A new Convention on IICA was adopted in 1979, redefining the Institute’s objectives, adjusting its cooperation actions with the member countries, and creating the Inter-American Board of Agriculture (IABA) as its new governing body. The organization was also renamed, becoming the Inter-American Institute for Cooperation on Agriculture. By that time, membership had climbed to 29 Member States.

IICA assumed a leading role in agricultural development and integration in the western hemisphere. The Institute’s advocacy of the need for agricultural modernization won support in Latin America and the Caribbean, against a backdrop of sweeping transformations in international economic policies.

During the 1980s, the Institute coordinated the process of drawing up a hemispheric plan designed to reactivate the agricultural sector. This became known as PLANLAC, the Plan of Joint Action for Agricultural Reactivation in Latin America and the Caribbean. This proposal centered on the modernization of agriculture and initially included a broad portfolio of hemispheric and subregional projects.

During this stage of hemispheric consolidation, the Institute conducted some 38 multinational projects intended to reinvigorate intra- and extraregional agricultural trade. It also established and consolidated cooperation agreements with donor countries and international organizations interested in solving the agricultural problems facing the Latin American and Caribbean region.

Between 1993 and 2001, IICA’s technical cooperation emphasized participation, decentralization and flexibility, focusing on a specific group of topics. In June 2000, the OAS made IICA’s governing body, the Inter-American Board of Agriculture (IABA), the primary ministerial forum in the hemisphere for issues related to agriculture and rural life.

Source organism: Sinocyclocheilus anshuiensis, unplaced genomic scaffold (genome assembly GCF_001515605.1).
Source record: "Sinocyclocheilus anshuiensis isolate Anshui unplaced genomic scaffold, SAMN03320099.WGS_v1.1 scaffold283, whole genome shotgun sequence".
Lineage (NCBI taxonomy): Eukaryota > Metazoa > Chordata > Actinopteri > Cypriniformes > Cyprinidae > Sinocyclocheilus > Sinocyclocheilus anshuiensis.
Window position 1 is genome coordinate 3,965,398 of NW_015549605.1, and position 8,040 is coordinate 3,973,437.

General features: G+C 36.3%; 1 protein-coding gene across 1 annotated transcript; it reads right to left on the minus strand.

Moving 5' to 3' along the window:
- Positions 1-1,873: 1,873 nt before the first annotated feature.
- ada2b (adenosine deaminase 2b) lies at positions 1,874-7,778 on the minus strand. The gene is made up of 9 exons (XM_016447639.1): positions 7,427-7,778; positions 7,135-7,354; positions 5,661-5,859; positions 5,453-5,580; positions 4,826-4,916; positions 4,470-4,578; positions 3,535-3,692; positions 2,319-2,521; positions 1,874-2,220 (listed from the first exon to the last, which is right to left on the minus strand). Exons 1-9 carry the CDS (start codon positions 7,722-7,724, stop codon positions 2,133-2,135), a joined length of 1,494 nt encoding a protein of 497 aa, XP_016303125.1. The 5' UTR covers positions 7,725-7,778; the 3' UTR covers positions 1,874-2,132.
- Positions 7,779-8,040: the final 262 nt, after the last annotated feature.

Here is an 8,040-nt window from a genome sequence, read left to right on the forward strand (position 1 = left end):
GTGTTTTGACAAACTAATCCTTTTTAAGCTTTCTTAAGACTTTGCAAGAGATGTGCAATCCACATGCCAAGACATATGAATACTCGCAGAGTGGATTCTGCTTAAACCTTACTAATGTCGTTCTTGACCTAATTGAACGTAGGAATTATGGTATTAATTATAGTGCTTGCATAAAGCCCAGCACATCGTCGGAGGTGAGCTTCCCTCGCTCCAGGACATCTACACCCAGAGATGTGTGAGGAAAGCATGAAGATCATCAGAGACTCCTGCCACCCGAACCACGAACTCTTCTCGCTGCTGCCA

The Heads of State and Government of the countries of the Americas subsequently ratified the OAS General Assembly’s decision at the Third Summit of the Americas. On that occasion, they instructed the ministers and secretaries of agriculture to “promote joint action by all the actors of the agricultural sector to work towards the improvement of agricultural and rural life that enables the implementation of the Plans of Action of the Summits of the Americas,” at the IABA meeting scheduled for November 2001, and in cooperation with IICA.

Since IICA was created, agriculture in the Americas has been strengthened through hemispheric cooperation.

Today, 34 IICA offices the length and breadth of the hemisphere are working to meet the needs of the countries in areas such as: technological innovation, agricultural health and food safety, agribusiness and commercialization, territorial management and rural well-being, food security, natural resources and climate change.

Thanks to the efforts undertaken by the nations of the Americas, with IICA support, the Heads of State and Government today recognize that agriculture and rural life have a key role to play in alleviating poverty and fostering integral development in the countries.

The world is preparing for a new agricultural revolution, one that will be built on a new technological paradigm as well as on new market demands and food chains. This revolution is transforming the way agriculture is perceived and the way in which it is practiced.

It is within this context that IICA is placing its knowledge, experience and strengths at the disposal of its Member Countries in order to achieve, together, competitive, sustainable and inclusive agriculture in the Americas.

Email icca@haiti.org
Address 8, rue Mangones (Berthe), Petion-Ville
Phone 509 2256-6859,509 2256-6870,509 2256-6884